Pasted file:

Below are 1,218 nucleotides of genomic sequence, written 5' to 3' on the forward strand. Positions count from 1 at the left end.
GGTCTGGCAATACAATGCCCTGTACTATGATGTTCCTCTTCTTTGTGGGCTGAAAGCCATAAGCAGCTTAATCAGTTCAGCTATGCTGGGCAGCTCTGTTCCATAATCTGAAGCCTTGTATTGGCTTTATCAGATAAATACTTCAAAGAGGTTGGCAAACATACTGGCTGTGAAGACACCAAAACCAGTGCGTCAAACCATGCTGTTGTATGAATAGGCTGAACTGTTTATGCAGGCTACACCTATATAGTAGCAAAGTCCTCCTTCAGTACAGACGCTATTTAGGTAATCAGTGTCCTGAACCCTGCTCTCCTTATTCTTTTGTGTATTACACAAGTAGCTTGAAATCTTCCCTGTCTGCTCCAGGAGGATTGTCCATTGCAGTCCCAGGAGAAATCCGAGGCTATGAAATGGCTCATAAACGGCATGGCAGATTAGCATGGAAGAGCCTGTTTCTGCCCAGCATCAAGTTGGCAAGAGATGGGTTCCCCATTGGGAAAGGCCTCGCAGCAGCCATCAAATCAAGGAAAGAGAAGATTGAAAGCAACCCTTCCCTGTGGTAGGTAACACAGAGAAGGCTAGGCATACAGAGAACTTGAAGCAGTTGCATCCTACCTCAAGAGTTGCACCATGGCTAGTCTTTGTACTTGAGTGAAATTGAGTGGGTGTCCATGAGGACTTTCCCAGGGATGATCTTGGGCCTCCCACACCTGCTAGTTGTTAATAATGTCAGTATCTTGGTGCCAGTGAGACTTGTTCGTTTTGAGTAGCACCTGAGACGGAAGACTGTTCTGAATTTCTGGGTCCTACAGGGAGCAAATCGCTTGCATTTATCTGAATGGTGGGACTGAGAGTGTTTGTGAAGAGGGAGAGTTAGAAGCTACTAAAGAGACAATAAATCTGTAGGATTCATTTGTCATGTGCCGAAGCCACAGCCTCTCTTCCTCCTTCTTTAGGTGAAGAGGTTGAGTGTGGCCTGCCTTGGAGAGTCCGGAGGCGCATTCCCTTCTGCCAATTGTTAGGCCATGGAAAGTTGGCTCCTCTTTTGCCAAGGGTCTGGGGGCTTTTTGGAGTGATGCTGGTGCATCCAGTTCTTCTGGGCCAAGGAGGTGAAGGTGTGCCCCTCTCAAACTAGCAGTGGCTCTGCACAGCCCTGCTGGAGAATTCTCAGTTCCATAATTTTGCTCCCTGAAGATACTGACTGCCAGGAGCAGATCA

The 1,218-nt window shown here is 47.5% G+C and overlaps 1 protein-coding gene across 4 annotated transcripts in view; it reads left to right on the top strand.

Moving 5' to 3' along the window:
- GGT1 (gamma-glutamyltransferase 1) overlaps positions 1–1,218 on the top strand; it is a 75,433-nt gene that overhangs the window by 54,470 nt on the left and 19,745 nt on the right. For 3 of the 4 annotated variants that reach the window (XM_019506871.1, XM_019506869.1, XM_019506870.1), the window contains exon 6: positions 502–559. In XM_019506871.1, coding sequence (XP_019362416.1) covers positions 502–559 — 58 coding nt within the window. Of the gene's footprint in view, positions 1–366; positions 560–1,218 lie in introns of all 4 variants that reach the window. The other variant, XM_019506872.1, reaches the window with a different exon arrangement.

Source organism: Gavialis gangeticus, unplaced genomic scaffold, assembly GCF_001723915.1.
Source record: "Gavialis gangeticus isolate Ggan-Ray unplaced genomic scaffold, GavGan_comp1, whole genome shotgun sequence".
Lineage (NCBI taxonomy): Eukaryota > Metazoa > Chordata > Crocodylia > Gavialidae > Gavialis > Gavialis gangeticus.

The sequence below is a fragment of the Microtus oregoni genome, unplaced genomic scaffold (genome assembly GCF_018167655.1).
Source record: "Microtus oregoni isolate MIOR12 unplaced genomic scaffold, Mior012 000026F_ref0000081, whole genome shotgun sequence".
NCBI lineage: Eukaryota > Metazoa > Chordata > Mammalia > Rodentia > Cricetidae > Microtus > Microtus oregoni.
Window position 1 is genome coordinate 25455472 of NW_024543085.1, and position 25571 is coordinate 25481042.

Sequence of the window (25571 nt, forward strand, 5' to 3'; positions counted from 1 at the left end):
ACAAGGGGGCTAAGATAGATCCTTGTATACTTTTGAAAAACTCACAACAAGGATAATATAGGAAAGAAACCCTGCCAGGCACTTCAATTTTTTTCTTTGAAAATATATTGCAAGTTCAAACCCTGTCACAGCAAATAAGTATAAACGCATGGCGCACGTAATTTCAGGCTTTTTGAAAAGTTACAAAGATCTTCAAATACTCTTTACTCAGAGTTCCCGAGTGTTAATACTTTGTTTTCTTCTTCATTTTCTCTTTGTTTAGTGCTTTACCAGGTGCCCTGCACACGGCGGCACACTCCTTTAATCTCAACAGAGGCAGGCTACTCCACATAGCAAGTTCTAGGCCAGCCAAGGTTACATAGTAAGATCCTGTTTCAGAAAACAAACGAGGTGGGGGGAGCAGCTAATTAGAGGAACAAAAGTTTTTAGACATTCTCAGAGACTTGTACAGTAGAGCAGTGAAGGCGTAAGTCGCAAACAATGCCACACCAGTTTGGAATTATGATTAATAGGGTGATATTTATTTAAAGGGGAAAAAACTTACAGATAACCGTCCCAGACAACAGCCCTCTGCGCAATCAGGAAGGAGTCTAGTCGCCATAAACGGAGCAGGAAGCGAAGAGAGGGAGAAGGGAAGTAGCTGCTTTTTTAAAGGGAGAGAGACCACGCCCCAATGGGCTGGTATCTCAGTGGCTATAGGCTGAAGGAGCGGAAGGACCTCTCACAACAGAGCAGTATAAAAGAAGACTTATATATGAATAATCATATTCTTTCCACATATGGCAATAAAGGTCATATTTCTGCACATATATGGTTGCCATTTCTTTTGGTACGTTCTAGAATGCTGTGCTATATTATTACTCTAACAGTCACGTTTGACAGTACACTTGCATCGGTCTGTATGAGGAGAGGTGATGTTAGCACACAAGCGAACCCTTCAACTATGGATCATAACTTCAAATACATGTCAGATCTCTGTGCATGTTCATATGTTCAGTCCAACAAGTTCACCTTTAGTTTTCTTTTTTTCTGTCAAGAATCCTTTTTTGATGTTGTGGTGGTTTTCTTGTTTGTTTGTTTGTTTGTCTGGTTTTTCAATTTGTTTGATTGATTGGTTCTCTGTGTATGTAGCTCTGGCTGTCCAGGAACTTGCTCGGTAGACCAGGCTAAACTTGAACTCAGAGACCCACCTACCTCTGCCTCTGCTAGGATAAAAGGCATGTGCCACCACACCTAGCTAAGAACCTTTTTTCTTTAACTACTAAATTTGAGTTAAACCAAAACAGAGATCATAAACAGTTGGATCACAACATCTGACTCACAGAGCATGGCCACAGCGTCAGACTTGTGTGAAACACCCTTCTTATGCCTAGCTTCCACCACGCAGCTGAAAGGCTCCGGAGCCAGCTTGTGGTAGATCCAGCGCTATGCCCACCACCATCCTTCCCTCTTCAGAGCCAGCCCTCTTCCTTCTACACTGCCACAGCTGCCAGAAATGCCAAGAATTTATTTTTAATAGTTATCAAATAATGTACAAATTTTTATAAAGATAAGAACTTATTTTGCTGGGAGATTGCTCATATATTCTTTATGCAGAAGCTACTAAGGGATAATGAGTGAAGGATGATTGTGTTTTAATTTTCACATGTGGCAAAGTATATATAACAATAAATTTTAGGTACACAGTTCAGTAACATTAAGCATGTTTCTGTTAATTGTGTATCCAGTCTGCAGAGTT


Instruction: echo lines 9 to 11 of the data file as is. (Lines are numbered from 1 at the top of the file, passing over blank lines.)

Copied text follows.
The sequence below is a fragment of the Microtus oregoni genome, unplaced genomic scaffold (genome assembly GCF_018167655.1).
Source record: "Microtus oregoni isolate MIOR12 unplaced genomic scaffold, Mior012 000026F_ref0000081, whole genome shotgun sequence".
NCBI lineage: Eukaryota > Metazoa > Chordata > Mammalia > Rodentia > Cricetidae > Microtus > Microtus oregoni.